In this section, we introduce natural extensions of the classic multiclass methods discussed above to the setting where there is a set of ground truth labels for each example . We focus on the loss functions that produce a ranking of labels and optimize a multilabel loss . We let and use a simplified notation . A more complete overview of multilabel classification methods is given in [110, 11, 39].
Binary relevance (BR). Binary relevance is the standard onevsall scheme applied to multilabel classification. It is the default baseline for direct multilabel methods as it does not consider possible correlations between the labels.
Multilabel SVM. We follow the line of work by [7] and consider the Multilabel SVM loss below:
()  
This method is also known as the
multiclass multilabel perceptron
(MMP) [100] and the separation ranking loss [111]. It can be contrasted with another extension, the RankSVM of Elisseeff and Weston [99], which optimizes the pairwise ranking loss:Note that both the that we consider and RankSVM avoid expensive enumeration of all the possible labellings by considering only pairwise label ranking. A principled large margin approach that accounts for all possible label interactions is structured output prediction [13].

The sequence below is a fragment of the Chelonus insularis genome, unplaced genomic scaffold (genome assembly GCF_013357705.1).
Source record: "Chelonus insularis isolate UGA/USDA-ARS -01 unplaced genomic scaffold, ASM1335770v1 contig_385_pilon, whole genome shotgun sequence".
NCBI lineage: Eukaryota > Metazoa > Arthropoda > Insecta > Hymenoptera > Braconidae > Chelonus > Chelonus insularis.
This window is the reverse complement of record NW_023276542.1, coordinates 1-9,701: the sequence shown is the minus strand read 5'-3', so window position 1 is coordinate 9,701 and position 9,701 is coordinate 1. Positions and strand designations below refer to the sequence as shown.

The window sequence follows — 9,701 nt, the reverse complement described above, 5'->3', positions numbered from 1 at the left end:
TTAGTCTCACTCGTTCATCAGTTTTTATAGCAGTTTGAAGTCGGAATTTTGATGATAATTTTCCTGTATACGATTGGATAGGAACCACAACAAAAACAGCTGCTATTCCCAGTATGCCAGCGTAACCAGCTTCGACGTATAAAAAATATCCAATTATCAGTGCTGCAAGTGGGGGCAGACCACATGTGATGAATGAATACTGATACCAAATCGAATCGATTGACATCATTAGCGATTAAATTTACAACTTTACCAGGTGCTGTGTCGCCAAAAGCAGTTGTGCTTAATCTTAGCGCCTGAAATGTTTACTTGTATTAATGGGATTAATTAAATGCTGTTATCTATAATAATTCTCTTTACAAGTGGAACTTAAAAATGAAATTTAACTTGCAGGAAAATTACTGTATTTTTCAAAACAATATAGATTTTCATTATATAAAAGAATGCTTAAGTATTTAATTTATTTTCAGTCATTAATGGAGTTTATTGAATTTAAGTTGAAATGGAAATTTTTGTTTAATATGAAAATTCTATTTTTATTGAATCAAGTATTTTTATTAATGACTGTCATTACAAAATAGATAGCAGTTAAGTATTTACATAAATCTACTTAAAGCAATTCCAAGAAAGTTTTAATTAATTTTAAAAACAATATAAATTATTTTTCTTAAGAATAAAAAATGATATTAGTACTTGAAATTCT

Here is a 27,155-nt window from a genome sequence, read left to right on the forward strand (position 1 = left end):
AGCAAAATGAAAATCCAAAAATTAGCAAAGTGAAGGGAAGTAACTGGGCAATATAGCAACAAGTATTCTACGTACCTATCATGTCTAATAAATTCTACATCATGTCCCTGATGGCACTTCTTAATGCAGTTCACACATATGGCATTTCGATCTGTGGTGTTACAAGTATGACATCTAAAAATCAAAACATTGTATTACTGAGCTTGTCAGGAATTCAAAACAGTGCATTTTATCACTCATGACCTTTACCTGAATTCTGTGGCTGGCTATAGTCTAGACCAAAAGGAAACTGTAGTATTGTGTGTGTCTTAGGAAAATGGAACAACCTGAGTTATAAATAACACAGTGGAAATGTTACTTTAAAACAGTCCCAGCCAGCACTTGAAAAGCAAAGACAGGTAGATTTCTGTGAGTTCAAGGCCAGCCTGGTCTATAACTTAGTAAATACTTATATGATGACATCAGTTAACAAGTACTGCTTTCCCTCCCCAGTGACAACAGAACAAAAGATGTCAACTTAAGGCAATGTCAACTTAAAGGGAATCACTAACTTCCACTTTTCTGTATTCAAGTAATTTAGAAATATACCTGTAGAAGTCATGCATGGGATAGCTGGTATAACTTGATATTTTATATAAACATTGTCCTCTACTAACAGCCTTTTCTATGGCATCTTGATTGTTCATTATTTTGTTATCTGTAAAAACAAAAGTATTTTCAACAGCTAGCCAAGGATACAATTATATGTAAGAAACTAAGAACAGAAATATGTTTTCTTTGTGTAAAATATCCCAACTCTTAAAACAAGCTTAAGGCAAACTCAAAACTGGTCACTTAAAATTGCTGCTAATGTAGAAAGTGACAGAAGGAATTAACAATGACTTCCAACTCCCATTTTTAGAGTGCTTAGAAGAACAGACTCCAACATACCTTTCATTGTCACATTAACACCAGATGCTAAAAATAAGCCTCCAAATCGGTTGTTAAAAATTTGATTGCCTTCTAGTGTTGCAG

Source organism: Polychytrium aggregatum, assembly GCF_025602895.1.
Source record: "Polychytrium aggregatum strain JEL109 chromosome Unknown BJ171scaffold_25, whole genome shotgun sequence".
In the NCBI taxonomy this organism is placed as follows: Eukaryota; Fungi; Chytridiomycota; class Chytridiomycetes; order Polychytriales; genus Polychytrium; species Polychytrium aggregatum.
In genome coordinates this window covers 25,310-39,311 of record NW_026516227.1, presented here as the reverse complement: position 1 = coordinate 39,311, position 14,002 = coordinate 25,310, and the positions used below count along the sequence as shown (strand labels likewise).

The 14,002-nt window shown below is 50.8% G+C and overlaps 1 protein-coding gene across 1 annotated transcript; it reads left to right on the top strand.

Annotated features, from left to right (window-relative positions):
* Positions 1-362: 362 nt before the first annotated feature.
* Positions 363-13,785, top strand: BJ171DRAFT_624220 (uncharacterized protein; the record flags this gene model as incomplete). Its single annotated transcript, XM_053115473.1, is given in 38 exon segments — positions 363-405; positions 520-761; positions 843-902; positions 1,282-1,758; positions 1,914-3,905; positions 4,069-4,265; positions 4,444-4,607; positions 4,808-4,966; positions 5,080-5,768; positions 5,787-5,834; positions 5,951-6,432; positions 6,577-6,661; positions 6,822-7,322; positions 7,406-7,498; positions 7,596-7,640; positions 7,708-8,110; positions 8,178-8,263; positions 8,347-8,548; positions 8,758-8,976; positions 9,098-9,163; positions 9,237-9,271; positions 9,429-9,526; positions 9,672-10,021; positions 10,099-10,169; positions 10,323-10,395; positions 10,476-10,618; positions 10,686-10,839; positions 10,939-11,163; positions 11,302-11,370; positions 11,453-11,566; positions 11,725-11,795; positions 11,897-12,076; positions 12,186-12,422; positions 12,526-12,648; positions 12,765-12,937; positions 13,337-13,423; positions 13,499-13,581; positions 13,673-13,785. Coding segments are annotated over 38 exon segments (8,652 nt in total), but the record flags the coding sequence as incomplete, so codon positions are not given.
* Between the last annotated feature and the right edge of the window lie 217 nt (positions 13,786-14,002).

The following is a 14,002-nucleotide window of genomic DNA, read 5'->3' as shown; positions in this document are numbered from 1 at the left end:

Multilabel SVM conjugate. Here, we compute the convex conjugate of the loss which is used later to define a Smooth Multilabel SVM. Note that the loss depends on the partitioning of into and for every given pair. This is reflected in the definition of a set below, which is the effective domain of the conjugate:
In the multiclass setting, the set is singleton, therefore
has no degrees of freedom and we recover the unit simplex